Asset Forfeiture Programs

Gao ID: HR-93-17 December 1, 1992

Many GAO audit reports have spotlighted the effect of management failures in the federal government--waste, inefficiency, and even scandal. Political leaders have been forced to spend too much time reacting to surprises like the Department of Housing and Urban Development debacle rather than doing the work the agencies were created to do. GAO began its high-risk program to identify those high-dollar government programs most vulnerable to fraud, waste, abuse, and mismanagement. This report is part of the program's high-risk series of reports, which examine the federal government's efforts to identify and correct problems in 17 especially vulnerable areas, fall into three main categories: lending and insuring, contracting, and accountability. Many of the root causes of the problems afflicting these government programs are traceable to the absence of fundamental processes and systems. GAO urges that future congressional oversight focus on the agency reports and audited financial statements required by the Chief Financial Officers Act, agency management's progress in correcting material weaknesses in program internal control and accounting systems, and federal agency efforts to develop and implement performance standards. The Comptroller General summarized the high-risk series in testimony before Congress; see: Government Management--Report on 17 High-Risk Areas, by Charles A. Bowsher, Comptroller General of the United States, before the Senate Committee on Governmental Affairs. GAO/T-OCG-93-2, Jan. 8, 1993 (22 pages).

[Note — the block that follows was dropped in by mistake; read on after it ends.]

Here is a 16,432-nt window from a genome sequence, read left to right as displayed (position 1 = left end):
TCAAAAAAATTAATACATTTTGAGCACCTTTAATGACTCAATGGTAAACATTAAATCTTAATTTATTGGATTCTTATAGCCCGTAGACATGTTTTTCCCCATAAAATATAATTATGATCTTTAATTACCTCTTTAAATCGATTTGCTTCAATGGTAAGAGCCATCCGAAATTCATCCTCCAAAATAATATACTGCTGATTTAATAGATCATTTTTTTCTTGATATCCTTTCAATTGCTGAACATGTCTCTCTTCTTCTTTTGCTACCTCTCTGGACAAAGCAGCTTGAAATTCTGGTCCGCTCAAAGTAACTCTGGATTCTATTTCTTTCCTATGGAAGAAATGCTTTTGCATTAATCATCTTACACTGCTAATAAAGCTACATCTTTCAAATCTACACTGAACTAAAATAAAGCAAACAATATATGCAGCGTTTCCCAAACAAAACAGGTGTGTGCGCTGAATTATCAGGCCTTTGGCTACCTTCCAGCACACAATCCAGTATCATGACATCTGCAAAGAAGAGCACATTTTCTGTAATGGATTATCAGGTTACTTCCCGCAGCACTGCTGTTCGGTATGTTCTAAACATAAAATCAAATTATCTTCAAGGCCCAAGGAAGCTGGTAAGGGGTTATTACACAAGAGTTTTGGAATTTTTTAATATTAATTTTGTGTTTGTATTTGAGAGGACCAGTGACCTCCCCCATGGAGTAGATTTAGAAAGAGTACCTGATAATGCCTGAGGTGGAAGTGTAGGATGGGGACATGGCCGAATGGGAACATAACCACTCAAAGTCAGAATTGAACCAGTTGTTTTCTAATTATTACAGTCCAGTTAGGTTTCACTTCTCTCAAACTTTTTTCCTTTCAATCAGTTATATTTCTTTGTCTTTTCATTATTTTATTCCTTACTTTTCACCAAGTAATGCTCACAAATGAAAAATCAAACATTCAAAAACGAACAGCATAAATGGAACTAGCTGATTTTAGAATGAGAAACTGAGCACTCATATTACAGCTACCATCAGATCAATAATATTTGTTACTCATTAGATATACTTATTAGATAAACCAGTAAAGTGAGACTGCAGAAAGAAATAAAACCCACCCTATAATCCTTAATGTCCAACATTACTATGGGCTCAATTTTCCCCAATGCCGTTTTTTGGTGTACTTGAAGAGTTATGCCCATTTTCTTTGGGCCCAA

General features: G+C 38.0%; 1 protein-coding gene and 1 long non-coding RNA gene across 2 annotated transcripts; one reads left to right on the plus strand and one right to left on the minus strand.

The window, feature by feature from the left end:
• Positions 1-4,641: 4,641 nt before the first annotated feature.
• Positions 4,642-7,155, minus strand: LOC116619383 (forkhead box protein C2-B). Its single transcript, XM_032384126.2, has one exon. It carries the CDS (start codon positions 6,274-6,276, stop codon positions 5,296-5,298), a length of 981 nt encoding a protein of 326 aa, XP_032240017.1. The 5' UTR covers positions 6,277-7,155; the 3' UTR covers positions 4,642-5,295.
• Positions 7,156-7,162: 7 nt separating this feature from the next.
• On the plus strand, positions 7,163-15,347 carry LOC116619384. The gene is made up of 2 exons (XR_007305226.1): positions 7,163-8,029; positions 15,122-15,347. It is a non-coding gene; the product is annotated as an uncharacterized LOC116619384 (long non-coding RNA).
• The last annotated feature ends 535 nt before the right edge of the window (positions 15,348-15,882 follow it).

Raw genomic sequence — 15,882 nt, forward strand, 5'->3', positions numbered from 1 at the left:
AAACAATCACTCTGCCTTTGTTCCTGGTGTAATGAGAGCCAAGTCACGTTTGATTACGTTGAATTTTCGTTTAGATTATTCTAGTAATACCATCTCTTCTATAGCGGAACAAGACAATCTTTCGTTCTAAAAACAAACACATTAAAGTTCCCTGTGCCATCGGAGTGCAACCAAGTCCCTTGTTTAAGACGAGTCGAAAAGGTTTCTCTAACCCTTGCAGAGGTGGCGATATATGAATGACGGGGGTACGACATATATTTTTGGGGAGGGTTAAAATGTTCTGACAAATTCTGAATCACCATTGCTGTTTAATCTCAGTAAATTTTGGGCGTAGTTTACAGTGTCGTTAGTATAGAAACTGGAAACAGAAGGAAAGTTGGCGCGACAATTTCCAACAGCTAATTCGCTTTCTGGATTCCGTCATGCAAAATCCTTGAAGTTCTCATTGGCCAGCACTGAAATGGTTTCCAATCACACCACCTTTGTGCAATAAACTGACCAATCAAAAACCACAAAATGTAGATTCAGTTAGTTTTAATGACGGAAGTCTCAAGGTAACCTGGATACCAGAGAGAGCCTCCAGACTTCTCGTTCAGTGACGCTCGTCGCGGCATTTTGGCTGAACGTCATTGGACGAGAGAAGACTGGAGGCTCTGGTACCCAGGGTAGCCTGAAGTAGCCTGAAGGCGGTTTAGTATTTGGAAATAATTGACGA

GAO found that: (1) legislative changes allowing more seizures and forfeitures increased Justice's and Customs' seized property inventories by almost 600 percent by 1992; (2) Congress established special funds with proceeds from asset sales to pay asset forfeiture-related expenses; (3) in 1987, Justice and Customs established policies to minimize the unnecessary holding of cash by speeding up the deposit of cash not needed in Treasury accounts; (4) Justice and Customs have developed systems to improve information handling needed for decision making; (5) a 1990 legislative change allowed the agencies to process all uncontested forfeitures administratively rather than judicially, which sped up the process considerably; (6) Justice and Customs have agreed to a pilot test of consolidating their postseizure management and disposition of noncash seized property inventories; (7) Justice and Customs are developing joint asset-sharing guidelines and oversight policies and procedures in response to asset-sharing concerns expressed by state and other officials; and (8) Justice has increased its use of title searches in seizing real property to protect owners' property rights.

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